Is your house leaking heat? Here’s how to save energy and money with renovations.

Homeowners familiar with chilly interiors have some options to weatherize their home.

(Trent Nelson | The Salt Lake Tribune) Tiffany Young at work in the front room of her Salt Lake City home on Thursday, Jan. 6, 2022.

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Tiffany Young doesn’t get to enjoy the feeling of coming home to a nice warm house on cold winter days. Her old Sugar House home just won’t keep the heat in.

“You can almost feel a breeze coming through the window,” Young said. “In the wintertime, I just can’t sit near the windows.”

The one-bedroom home was a great fit for her when she moved in several years ago, particularly because it had a good yard that backed up to an alley. Though she is a technical writer by day, she wanted to keep up her passion work of rescuing and rehabilitating ducks. Salt Lake City ordinances require that she house her 20-odd ducks at least 50 feet from neighbors’ homes.

But the home was built more than 100 years ago, and heating and cooling have proven difficult over the years. She has made changes to her home life to make up for the insulation problems – wearing extra layers in winter, sleeping in the basement during the hot summer.

Young said she just didn’t know where to start for repairs. She also worried that the costs would pile up.

“It’s just, like, too big of a hurdle to even tackle because it feels like there are eight other dominoes that will fall at the same time,” Young said.

(Trent Nelson | The Salt Lake Tribune) Tiffany Young in her Salt Lake City home on Thursday, Jan. 6, 2022.

Weatherizing your home doesn’t just make it more comfortable to live in, proper insulation also reduces greenhouse gas emissions and saves you money on energy bills.

Where to start?

Insulating your home for winter and summer weather doesn’t have to be a costly endeavor, said Kurt Antonino, owner of Green Tech Construction.

One of the first steps he would recommend is as simple as readjusting the weather stripping along doors. That could include buying a new door sweep for the bottom of exterior doors, or it may just take a screwdriver to realign it to prevent air from entering the home. Windows could also be a culprit allowing air in and out.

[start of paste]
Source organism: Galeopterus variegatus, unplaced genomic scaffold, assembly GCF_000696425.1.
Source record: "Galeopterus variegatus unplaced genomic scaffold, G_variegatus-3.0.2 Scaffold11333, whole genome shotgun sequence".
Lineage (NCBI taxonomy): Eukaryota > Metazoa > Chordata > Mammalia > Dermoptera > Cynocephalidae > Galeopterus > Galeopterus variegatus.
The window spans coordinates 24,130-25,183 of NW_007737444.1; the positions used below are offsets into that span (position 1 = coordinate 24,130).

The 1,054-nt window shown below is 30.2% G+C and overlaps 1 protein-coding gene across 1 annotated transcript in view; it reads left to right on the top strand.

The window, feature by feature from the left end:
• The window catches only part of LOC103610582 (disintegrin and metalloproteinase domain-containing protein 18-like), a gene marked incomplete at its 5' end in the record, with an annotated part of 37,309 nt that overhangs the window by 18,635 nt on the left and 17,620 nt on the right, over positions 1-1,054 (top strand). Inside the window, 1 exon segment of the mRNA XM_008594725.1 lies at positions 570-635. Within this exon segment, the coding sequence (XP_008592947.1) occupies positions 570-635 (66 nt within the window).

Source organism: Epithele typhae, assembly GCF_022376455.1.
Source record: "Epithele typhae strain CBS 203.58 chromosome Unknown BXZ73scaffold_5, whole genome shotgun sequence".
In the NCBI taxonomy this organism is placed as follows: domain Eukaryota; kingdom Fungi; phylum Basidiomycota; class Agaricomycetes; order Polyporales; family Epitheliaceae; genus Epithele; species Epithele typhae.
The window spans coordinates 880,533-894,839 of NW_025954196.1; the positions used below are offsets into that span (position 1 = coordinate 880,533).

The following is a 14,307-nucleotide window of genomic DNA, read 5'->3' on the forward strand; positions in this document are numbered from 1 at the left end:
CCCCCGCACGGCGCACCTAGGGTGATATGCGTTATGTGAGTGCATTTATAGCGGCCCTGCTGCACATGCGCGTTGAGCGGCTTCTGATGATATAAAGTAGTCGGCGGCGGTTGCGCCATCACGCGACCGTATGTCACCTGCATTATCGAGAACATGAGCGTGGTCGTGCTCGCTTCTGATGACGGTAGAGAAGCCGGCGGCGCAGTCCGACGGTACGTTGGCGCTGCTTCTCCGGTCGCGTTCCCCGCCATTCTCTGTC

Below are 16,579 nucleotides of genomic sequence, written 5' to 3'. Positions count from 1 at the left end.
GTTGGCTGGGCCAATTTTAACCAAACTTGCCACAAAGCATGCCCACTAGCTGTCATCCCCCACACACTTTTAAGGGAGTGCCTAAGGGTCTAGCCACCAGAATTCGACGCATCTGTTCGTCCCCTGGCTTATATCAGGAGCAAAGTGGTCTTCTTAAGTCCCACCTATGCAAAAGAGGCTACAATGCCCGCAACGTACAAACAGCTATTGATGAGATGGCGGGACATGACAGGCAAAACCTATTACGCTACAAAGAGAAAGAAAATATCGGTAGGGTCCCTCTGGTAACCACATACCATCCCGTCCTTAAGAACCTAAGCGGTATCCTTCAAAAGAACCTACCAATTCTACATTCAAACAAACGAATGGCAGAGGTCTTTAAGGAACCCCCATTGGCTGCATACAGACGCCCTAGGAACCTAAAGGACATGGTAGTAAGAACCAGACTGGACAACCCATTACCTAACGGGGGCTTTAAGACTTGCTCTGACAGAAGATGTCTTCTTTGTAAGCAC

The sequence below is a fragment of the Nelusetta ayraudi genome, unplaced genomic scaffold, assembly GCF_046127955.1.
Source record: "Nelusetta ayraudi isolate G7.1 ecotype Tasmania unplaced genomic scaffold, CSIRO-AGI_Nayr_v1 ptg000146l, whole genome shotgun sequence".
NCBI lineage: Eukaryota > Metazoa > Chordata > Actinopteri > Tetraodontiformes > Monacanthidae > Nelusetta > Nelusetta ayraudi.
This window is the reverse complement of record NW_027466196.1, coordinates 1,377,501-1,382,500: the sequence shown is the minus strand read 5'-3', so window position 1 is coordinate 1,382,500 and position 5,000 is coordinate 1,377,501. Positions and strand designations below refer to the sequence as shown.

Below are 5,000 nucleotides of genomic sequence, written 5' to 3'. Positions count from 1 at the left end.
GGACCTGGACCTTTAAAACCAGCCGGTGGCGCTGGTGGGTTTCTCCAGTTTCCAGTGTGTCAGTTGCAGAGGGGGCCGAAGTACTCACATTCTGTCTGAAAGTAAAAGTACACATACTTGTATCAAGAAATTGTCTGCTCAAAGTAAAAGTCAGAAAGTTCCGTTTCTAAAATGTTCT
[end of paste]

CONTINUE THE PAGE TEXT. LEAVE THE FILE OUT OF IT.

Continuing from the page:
Insulation in the attic is another place homeowners should look when trying to keep warm air inside during the winter.

Though more complicated, sealing areas in the basement that extend to the outside could put a big dent in heat loss during the winter, Antonino said. Rim joists, or beams along the floor that abut the exterior walls, can have holes to the outside for pipes and wires to get through.

“A lot of builders never seal that rim joist,” Antonino said. “You’d be really surprised by the amount of air that leaks. That’s probably where most air could come into older homes.”

A contractor can fairly easily insulate those areas with spray foam, Antonino said, if the basement is unfinished. It would cost more if drywall had to be removed.

Insulating your home doesn’t need to be a massive or costly project, Antonino said.

“Whatever their budget’s going to be, they most certainly could do it in stages,” Antonino said.

Help with repair funds

Homeowners can even ease the cost of weatherizing by contacting their energy providers. Both Rocky Mountain Power and Dominion Energy offer rebates for improvements including insulation and window replacement.

For homeowners making 80% or below the area median income, there are a few programs available to help pay for these upgrades.

Salt Lake County supports projects through its Green and Healthy Homes Programs, offering grants and interest-free loans for home repairs. For applicants, the county will conduct an overall assessment of the home to determine how much funding to provide.

“Many of the projects we do are energy-related,” county housing program manager John Russell said, “but there’s also a lot of health and safety that goes along with that assessment.

Though most approved homes can receive up to $25,000 in financing for projects, the county can’t provide that to everyone, Russell said, so funding is prioritized for the most critical projects for the people most in need.

“We always have clients and there’s not enough time or money to be able to satisfy all the needs,” Russell said. “It’s a balancing act.”

Salt Lake Valley Habitat for Humanity also funds repairs for homeowners making less than the area median income. People interested in learning more about the program can contact Kate Nielsen at 801-263-0136 ext 5 or Kate@habitatsaltlake.com.

Primary focuses for Habitat for Humanity are health related, but weatherizing can improve some health conditions, said CEO Ed Blake. During inversions or when the air is smokey from wildfires, asthma can be exacerbated if that toxic air is making its way into the home.